Dynamics of Gender Construction in Children's Rhyme

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This research aims at bringing out the way in which the male and female characters are stereotyped in the nursery rhymes viz-a-viz their roles and expectations which is brought forth by comparing and contrasting the two.


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From a very young age, gender stereotypes have been implanted into our minds through various ways especially through the things we read at that time, prominently the nursery rhymes. People are not born as man or woman they are conditioned to be either of the one. “One is not born, but rather becomes a woman”, -Simon de Beauvoir’s formulation in ‘Second Sex’ distinguishes sex from gender and suggests that gender is an aspect of identity which is gradually acquired. Men and women are conditioned to behave in a particular manner based on the societal norms and expectations which are predominantly patriarchal. Children tend to internalize these behavioural patterns which they pass on to the future generations. While boys are seen playing and depicted as the earning and responsible member of the family, girls are often seen playing with dolls, doing household chores, gardening and other menial tasks. Hence, the stereotypes imposed on children restrict the development of their identity otherwise. The gradual internalization of these norms lead to the conditioning of the children to follow these constructed gender roles strictly when they grow up.

This paper attempts to highlight the major role that nursery rhymes have in making the children internalize these gender stereotypes.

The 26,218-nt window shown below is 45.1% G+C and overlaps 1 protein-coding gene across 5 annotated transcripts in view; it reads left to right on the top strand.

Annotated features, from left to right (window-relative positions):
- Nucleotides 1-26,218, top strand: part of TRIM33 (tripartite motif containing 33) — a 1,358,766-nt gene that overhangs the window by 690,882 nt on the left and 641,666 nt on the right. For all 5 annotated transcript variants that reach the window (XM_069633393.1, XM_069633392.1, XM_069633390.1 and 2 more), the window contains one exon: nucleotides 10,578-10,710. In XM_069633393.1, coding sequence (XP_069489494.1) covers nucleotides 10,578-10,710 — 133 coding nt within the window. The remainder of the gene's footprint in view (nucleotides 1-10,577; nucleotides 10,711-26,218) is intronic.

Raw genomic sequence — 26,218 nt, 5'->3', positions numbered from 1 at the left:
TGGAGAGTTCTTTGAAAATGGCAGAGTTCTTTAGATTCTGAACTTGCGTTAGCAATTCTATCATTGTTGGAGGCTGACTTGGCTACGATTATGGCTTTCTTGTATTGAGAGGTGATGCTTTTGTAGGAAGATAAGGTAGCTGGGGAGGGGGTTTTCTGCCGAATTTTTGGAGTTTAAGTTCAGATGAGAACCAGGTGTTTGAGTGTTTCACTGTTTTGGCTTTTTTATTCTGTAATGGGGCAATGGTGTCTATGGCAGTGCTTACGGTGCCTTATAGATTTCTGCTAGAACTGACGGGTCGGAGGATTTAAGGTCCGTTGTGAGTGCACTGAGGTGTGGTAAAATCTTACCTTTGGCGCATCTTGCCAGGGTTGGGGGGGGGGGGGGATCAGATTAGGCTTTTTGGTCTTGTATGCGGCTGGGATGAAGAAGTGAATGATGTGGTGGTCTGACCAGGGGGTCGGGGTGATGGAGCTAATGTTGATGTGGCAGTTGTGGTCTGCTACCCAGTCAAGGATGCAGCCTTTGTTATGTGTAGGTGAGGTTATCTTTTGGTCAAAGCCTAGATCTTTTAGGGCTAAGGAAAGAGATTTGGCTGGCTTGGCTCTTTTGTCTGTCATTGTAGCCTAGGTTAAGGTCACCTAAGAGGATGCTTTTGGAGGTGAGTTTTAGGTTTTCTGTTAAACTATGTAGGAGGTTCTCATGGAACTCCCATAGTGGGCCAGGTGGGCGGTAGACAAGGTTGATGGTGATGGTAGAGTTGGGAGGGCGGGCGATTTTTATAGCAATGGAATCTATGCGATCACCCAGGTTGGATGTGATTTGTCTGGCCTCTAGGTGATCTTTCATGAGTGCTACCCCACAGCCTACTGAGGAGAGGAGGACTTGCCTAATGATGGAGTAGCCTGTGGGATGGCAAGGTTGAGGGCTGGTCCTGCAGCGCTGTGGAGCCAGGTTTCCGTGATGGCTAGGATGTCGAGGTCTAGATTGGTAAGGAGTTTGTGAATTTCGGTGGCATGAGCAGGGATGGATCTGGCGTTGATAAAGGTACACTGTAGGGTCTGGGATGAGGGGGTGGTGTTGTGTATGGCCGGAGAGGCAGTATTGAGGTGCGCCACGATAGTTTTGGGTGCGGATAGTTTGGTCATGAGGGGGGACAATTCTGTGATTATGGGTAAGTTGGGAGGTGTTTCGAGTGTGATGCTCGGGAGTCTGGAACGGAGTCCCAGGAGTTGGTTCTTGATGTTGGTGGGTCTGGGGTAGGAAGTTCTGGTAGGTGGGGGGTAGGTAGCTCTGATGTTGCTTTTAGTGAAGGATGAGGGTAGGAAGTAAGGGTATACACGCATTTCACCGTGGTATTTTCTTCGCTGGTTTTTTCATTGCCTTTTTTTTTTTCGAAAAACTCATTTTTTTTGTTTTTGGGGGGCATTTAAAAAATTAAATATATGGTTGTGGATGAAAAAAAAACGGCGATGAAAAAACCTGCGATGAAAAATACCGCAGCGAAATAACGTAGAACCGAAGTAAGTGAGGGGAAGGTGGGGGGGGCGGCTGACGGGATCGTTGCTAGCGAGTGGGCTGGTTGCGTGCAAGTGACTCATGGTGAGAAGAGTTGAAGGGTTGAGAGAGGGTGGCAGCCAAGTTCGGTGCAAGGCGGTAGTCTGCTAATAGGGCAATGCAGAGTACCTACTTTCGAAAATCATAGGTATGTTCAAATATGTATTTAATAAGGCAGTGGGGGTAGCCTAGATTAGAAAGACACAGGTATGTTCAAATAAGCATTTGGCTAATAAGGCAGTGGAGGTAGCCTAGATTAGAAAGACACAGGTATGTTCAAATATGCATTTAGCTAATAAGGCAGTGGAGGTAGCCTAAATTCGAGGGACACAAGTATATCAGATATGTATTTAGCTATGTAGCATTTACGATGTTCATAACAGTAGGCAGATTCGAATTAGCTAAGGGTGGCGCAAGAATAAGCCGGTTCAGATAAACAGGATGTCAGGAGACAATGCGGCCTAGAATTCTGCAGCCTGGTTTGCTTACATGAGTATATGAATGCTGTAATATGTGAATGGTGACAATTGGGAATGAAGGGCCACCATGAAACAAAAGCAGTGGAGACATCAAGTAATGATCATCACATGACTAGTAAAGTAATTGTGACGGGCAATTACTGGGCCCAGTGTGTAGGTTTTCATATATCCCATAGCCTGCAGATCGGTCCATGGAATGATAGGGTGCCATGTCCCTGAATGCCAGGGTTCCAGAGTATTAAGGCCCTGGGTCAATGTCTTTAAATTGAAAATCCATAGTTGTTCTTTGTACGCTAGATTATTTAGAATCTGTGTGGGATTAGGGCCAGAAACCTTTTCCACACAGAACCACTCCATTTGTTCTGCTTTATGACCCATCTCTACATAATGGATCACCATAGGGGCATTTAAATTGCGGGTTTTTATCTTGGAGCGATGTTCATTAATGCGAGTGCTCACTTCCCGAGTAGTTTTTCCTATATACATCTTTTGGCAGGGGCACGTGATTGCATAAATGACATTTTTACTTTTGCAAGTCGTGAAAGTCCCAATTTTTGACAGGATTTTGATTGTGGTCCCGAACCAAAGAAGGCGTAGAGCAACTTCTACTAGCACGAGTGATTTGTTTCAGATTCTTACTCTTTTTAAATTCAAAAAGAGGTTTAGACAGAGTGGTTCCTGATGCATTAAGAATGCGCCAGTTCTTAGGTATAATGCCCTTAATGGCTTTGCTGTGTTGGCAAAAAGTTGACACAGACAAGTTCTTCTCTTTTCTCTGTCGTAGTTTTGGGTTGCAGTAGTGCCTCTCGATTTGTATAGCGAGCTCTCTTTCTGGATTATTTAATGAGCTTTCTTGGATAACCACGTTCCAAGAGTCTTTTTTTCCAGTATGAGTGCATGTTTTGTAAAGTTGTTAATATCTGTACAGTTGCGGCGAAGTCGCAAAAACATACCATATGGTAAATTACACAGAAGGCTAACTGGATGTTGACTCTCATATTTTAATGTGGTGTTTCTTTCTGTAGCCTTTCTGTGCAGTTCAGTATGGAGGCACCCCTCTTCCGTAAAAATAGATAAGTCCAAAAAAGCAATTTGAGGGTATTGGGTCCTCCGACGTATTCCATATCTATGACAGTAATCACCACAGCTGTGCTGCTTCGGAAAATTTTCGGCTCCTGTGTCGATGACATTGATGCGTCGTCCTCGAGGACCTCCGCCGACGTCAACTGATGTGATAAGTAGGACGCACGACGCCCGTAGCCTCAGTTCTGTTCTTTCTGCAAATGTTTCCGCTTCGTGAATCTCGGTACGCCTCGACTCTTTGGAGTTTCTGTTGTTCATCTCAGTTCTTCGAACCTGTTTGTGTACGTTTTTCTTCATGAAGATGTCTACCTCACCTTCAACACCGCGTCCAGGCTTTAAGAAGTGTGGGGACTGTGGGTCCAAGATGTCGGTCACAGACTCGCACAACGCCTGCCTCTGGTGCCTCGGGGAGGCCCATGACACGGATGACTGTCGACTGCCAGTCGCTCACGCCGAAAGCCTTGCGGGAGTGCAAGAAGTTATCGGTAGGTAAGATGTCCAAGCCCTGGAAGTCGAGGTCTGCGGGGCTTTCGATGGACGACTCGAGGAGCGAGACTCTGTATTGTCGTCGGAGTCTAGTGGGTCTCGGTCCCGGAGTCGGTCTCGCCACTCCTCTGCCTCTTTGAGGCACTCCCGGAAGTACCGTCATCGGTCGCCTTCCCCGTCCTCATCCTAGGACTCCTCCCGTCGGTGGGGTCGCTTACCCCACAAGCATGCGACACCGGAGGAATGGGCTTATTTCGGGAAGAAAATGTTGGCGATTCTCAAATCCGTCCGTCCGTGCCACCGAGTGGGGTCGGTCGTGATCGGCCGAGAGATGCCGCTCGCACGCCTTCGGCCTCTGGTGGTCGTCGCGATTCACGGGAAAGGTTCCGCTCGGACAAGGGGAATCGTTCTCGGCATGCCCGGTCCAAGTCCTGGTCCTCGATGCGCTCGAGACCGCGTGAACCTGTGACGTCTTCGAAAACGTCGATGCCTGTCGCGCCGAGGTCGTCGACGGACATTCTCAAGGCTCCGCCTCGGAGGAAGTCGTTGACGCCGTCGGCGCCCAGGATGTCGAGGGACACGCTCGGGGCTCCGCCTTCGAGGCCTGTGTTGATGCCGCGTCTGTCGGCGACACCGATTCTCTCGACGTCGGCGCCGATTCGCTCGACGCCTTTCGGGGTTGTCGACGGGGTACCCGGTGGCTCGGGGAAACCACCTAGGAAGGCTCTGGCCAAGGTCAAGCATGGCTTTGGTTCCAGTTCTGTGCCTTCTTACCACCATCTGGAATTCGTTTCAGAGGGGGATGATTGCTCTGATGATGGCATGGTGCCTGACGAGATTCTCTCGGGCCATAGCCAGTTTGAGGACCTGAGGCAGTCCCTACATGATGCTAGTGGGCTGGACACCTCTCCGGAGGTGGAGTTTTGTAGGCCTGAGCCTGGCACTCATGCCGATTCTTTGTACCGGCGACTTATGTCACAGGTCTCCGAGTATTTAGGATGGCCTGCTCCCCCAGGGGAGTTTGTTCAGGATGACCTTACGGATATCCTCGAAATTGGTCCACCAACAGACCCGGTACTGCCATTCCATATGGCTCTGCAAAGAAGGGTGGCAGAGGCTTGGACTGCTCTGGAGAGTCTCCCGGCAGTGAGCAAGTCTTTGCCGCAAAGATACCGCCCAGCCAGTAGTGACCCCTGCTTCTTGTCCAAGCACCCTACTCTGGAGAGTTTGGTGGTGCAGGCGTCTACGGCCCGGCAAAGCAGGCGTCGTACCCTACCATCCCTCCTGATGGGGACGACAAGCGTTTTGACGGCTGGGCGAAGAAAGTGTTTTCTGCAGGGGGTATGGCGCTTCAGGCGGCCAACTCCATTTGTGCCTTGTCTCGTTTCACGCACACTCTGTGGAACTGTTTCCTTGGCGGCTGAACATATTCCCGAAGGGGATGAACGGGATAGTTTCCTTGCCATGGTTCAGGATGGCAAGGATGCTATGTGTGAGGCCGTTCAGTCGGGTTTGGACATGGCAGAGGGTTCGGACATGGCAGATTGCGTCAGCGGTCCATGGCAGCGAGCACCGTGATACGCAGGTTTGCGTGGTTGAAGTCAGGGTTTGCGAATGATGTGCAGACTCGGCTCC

Domestic chores such as cooking, cleaning and washing are life skills. A person whether male or female has to do it individually for a living. In a family set up, when people come together under the same roof, they tend to divide the roles and responsibilities based on who feels most comfortable doing a particular task so that it doesn’t become tiresome and tedious for a single person. The problem arises when the roles chosen by a particular gender are made typecast for them and with this the societal expectations are set-up in a rigid manner. With time this social construct is conventionalized and stereotyped; deviation of which is disregarded. Thus, a structure develops which the society blindly follows.


The researcher has selected a group of nursery rhymes of English language which began to be taught in schools during the colonization of India by Britishers and are taught in Indian schools even today, after more than 70 years of Independence.

These rhymes originated in Britain talking about the culture and society of England at that time. The authorship of these rhymes is still in question. It is believed that these rhymes were jingles sang in order to entertain the children by their grandmother, Mother Goose, which later gained popularity as Mother Goose Rhymes. Charles Perrault was the first to actually publish a Mother Goose collection of rhymes and other folk tales in 1697.

The following nursery rhymes of English language would be taken into consideration for analysis. From each rhyme the words, or phrases which are gender specific would be identified along with the implication that they have. All the rhymes would be analyzed individually as well as in references to the others in the group which will lead us to uncover the ideologies lying behind these texts.

Sing a song of Six pence.

Chubby Cheeks.

Queen Anee, Queen Anee.

Polly put the kettle on.

There was an old woman who lived in a shoe.

Jack and Jill.

Ten little firemen.

Miss Polly had a Dolly.

Thank you for my mother dear.

A wise old owl.

Little boy Sunny.